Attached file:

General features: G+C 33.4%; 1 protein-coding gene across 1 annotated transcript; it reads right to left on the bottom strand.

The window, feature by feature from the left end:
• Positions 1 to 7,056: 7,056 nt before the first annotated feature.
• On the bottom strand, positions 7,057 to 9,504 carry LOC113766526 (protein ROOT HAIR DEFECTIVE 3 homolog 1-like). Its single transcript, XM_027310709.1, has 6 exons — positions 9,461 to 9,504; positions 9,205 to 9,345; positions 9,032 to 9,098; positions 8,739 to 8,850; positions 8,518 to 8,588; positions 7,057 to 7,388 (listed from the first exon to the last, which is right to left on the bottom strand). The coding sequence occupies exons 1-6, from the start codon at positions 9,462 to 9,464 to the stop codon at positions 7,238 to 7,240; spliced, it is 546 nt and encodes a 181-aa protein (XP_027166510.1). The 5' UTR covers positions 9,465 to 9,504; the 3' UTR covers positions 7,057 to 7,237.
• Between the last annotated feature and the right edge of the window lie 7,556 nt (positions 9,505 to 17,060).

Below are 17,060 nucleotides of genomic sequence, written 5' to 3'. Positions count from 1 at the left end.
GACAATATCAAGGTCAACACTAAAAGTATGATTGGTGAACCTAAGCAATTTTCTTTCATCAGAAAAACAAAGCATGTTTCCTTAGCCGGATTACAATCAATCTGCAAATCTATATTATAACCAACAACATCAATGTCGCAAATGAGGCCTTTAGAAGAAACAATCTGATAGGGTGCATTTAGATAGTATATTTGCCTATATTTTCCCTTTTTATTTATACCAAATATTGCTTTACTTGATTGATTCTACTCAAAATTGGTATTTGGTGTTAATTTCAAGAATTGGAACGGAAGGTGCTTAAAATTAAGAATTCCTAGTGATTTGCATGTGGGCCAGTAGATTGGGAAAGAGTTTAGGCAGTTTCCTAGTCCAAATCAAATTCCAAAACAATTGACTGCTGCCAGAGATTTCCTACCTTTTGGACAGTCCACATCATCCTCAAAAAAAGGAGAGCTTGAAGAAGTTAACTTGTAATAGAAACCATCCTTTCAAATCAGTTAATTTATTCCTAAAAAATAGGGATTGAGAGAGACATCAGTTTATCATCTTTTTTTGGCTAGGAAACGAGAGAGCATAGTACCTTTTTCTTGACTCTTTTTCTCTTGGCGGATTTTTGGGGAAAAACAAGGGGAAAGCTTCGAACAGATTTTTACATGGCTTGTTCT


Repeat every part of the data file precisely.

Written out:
General features: G+C 33.4%; 1 protein-coding gene across 1 annotated transcript; it reads right to left on the bottom strand.

The window, feature by feature from the left end:
• Positions 1 to 7,056: 7,056 nt before the first annotated feature.
• On the bottom strand, positions 7,057 to 9,504 carry LOC113766526 (protein ROOT HAIR DEFECTIVE 3 homolog 1-like). Its single transcript, XM_027310709.1, has 6 exons — positions 9,461 to 9,504; positions 9,205 to 9,345; positions 9,032 to 9,098; positions 8,739 to 8,850; positions 8,518 to 8,588; positions 7,057 to 7,388 (listed from the first exon to the last, which is right to left on the bottom strand). The coding sequence occupies exons 1-6, from the start codon at positions 9,462 to 9,464 to the stop codon at positions 7,238 to 7,240; spliced, it is 546 nt and encodes a 181-aa protein (XP_027166510.1). The 5' UTR covers positions 9,465 to 9,504; the 3' UTR covers positions 7,057 to 7,237.
• Between the last annotated feature and the right edge of the window lie 7,556 nt (positions 9,505 to 17,060).

Below are 17,060 nucleotides of genomic sequence, written 5' to 3'. Positions count from 1 at the left end.
GACAATATCAAGGTCAACACTAAAAGTATGATTGGTGAACCTAAGCAATTTTCTTTCATCAGAAAAACAAAGCATGTTTCCTTAGCCGGATTACAATCAATCTGCAAATCTATATTATAACCAACAACATCAATGTCGCAAATGAGGCCTTTAGAAGAAACAATCTGATAGGGTGCATTTAGATAGTATATTTGCCTATATTTTCCCTTTTTATTTATACCAAATATTGCTTTACTTGATTGATTCTACTCAAAATTGGTATTTGGTGTTAATTTCAAGAATTGGAACGGAAGGTGCTTAAAATTAAGAATTCCTAGTGATTTGCATGTGGGCCAGTAGATTGGGAAAGAGTTTAGGCAGTTTCCTAGTCCAAATCAAATTCCAAAACAATTGACTGCTGCCAGAGATTTCCTACCTTTTGGACAGTCCACATCATCCTCAAAAAAAGGAGAGCTTGAAGAAGTTAACTTGTAATAGAAACCATCCTTTCAAATCAGTTAATTTATTCCTAAAAAATAGGGATTGAGAGAGACATCAGTTTATCATCTTTTTTTGGCTAGGAAACGAGAGAGCATAGTACCTTTTTCTTGACTCTTTTTCTCTTGGCGGATTTTTGGGGAAAAACAAGGGGAAAGCTTCGAACAGATTTTTACATGGCTTGTTCT